Polson voters reject resort tax a second time
POLSON — An initiative to impose a three-percent resort tax within the city of Polson was resoundingly defeated by a margin of 1,014 to 577. The Lake County Election Office tallied votes Feb. 2 for the mail-in election.
The ballot measure, approved by the city commission in October, aimed to raise revenues to fix the community’s dilapidated streets and related infrastructure by imposing a three percent tax on goods and services sold at tourism destinations such as hotels, motels, restaurants, bars and golf courses, as well as an array of luxury items.
The county mailed 2,977 ballots to active voters within the city limits and saw a return of 53.5 percent. Election Administrator Toni Kramer called that “a really good response,” especially compared to the 28-30 percent turnout that’s typical for local elections.
“I think people definitely had opinions on the resort tax and wanted to make their voices heard,” she added.
This marks the second time since 2009 that voters have rejected the resort tax.
City manager Ed Meece, who stepped into his post in December, was not surprised at the outcome and even anticipated that it would fail by about a 40-60 percent margin.
“We’re in the middle of a pandemic and business people have their own economic struggles. Plus, we couldn’t do public meetings,” he said. “But that’s the beauty of an initiative – people get to choose their own destiny.”
Bobbie Goldberg, president of the Polson Business Community and owner of Second Nature, a boutique on Main Street that sells gifts and new and upscale consignment clothing, was relieved and also not surprised.
“Probably the majority of us business owners are happy it did not go through,” she said. “We were not looking forward to taxing our loyal local people.”
Even though Polson was designated a resort community by the Montana Department of Commerce, Goldberg has a different view of the community’s economic foundation. “We have a great summer tourist season for three months,” she said. “But we’re not supported by the tourists; we’re supported by our loyal locals, our community that’s so great to us.”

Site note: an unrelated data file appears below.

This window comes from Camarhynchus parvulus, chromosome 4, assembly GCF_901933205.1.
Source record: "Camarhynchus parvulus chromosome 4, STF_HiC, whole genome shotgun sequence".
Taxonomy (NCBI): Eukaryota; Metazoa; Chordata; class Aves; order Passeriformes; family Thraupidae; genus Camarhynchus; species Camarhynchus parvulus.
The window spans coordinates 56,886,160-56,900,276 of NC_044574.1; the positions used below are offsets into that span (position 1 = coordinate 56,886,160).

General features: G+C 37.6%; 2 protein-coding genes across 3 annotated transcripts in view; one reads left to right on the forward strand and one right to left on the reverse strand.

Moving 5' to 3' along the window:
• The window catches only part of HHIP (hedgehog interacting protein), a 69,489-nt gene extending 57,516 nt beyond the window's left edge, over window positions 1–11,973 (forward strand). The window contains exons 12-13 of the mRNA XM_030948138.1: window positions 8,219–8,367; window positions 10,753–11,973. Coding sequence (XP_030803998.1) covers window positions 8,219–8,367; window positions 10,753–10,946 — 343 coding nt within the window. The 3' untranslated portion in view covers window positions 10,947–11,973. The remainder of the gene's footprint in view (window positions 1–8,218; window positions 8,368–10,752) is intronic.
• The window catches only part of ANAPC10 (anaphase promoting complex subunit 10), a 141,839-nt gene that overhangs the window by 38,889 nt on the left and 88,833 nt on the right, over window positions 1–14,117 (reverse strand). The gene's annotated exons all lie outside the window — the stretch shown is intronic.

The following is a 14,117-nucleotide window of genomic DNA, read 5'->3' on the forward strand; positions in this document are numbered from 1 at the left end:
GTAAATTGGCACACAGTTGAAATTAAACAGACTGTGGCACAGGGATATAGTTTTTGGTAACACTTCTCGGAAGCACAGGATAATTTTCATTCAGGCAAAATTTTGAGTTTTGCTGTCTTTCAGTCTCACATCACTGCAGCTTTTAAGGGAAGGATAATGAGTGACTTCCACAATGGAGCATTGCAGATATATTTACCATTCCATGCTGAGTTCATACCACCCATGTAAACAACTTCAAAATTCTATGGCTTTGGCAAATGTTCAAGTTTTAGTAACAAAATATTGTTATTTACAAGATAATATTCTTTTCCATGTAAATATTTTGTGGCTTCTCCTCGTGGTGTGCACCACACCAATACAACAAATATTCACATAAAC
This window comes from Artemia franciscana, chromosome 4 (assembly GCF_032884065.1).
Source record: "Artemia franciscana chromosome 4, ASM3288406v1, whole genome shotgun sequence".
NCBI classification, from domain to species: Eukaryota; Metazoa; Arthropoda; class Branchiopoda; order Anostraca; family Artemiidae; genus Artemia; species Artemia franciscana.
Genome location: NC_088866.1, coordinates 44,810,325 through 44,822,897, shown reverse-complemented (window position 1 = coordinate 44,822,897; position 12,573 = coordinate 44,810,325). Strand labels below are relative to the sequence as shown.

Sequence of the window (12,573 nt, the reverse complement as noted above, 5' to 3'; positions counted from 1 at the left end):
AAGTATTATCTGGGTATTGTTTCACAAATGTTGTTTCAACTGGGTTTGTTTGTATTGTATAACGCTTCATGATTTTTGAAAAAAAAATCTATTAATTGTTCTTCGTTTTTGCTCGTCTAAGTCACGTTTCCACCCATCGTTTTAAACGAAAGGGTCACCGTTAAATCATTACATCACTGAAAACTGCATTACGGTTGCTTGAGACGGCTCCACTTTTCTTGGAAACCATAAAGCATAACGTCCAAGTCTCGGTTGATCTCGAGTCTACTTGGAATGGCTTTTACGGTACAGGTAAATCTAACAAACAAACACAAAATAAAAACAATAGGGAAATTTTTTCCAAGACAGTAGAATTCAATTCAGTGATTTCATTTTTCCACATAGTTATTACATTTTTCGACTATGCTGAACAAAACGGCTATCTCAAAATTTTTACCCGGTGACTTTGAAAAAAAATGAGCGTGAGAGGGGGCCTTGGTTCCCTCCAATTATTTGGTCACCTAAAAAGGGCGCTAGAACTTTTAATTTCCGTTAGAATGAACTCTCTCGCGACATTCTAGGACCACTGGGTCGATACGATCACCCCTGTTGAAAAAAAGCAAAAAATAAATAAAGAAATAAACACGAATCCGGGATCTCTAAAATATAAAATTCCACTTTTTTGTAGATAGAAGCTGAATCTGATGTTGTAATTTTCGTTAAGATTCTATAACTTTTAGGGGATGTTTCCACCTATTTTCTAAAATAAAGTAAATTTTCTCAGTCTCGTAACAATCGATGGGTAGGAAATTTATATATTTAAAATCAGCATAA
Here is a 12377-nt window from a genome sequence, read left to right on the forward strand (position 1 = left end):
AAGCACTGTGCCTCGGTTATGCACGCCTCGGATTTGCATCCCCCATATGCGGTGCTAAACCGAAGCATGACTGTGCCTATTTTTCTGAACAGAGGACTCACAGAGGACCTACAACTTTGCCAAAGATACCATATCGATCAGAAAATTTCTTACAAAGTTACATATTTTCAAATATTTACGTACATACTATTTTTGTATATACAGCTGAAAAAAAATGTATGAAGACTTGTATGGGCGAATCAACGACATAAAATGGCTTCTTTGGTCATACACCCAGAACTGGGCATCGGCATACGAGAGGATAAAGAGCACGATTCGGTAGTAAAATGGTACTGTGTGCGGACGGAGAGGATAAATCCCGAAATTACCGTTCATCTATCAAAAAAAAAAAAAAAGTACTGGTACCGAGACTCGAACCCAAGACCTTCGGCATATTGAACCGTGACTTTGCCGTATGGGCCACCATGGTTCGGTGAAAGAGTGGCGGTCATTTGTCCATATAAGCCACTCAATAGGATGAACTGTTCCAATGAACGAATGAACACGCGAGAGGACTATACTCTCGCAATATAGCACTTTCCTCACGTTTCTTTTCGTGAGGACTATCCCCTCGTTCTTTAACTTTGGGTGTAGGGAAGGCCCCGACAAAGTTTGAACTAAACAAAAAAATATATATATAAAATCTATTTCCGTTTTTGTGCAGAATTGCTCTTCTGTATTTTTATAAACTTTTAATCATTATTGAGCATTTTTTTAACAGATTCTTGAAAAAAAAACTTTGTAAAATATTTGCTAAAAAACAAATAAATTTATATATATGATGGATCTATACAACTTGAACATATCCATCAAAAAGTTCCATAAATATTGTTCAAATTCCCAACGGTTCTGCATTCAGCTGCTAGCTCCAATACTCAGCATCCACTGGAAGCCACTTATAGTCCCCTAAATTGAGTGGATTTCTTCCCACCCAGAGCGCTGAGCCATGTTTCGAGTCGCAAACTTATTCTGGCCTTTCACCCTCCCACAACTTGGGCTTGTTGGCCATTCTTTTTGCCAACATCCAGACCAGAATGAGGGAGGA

Business owners were also concerned about the logistics and expense of collecting the three percent tax on luxury items. In her store, for example, which sells merchandise from vendors, consignors and her own inventory, tracking the tax would have been complicated and expensive.
During the pandemic, she invested in two $7,000 touchscreen payment devices to enable safer transactions for staff and customers. Square, the company she uses to accept payments, estimated she’d need an $18,000 system just to track the three percent resort tax. Although businesses were slated to receive three percent of the taxes they collected to help pay administrative costs, “there’s no way it would cover that investment,” she said.
She also felt it was unfair that people like herself, who own businesses in town but live outside the city limits, couldn’t vote on a tax they would be responsible for collecting.
Goldberg recently purchased her building and just completed an extensive remodeling project. “I made the investment with all my heart because I love my community,” she said. But the resort tax “was a little too much, a little too soon, for what we’ve all been going through.”
Still, she acknowledged that decaying streets are a problem that needs to be addressed. Meece agreed. The city has hired HDR Engineering to complete a street-by-street assessment. “We’ll have those numbers in hand before we make more decisions,” he said.
Other options for financing street repairs include a voter-approved citywide street maintenance district, on top of the property taxes currently assessed; or property owners could opt to create a Special Improvement District to share the tab for fixing their particular section of street.
Goldberg wonders about upping the local gas tax, as Missoula County did last summer, “so everyone who uses the roads contributes.” Montana law allows counties, through the vote of the electorate, to impose a local motor fuel excise tax of up to 2 cents per gallon, which would be dispersed among the county and local municipalities for construction, reconstruction, maintenance and repair of public streets and roads. The Montana League of Cities and Towns supports additional legislation that would permit municipalities to impose a local option fuel tax within their respective jurisdictions.
Whatever the solution, “We can’t walk away from it,” said Meece. “It won’t get any cheaper to fix our streets.”
Goldberg remains optimistic about the future and the community’s ability to fix its problems. She noted that communication is improving between city government and local businesses.
“I see Polson growing and going in a good direction,” she added. “We all want growth. There are just better ways to go about it.”